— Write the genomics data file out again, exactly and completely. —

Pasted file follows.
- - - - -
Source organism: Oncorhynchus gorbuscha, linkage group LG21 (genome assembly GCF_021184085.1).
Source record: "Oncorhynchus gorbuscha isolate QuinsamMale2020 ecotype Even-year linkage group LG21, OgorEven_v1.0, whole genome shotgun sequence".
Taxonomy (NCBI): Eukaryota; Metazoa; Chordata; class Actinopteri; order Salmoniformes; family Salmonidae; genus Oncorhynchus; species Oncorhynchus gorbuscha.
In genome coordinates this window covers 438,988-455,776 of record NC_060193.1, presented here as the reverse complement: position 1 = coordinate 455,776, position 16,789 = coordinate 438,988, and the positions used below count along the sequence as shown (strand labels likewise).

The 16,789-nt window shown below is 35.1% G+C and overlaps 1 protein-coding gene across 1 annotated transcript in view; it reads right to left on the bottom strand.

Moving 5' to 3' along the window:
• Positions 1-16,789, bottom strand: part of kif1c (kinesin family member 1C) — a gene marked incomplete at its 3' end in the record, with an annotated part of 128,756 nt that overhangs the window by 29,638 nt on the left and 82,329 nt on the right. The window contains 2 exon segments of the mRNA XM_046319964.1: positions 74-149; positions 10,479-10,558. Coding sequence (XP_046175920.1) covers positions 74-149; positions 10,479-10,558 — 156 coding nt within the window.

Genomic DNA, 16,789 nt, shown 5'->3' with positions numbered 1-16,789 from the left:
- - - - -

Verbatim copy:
Source organism: Oncorhynchus gorbuscha, linkage group LG21 (genome assembly GCF_021184085.1).
Source record: "Oncorhynchus gorbuscha isolate QuinsamMale2020 ecotype Even-year linkage group LG21, OgorEven_v1.0, whole genome shotgun sequence".
Taxonomy (NCBI): Eukaryota; Metazoa; Chordata; class Actinopteri; order Salmoniformes; family Salmonidae; genus Oncorhynchus; species Oncorhynchus gorbuscha.
In genome coordinates this window covers 438,988-455,776 of record NC_060193.1, presented here as the reverse complement: position 1 = coordinate 455,776, position 16,789 = coordinate 438,988, and the positions used below count along the sequence as shown (strand labels likewise).

The 16,789-nt window shown below is 35.1% G+C and overlaps 1 protein-coding gene across 1 annotated transcript in view; it reads right to left on the bottom strand.

Moving 5' to 3' along the window:
• Positions 1-16,789, bottom strand: part of kif1c (kinesin family member 1C) — a gene marked incomplete at its 3' end in the record, with an annotated part of 128,756 nt that overhangs the window by 29,638 nt on the left and 82,329 nt on the right. The window contains 2 exon segments of the mRNA XM_046319964.1: positions 74-149; positions 10,479-10,558. Coding sequence (XP_046175920.1) covers positions 74-149; positions 10,479-10,558 — 156 coding nt within the window.

Genomic DNA, 16,789 nt, shown 5'->3' with positions numbered 1-16,789 from the left: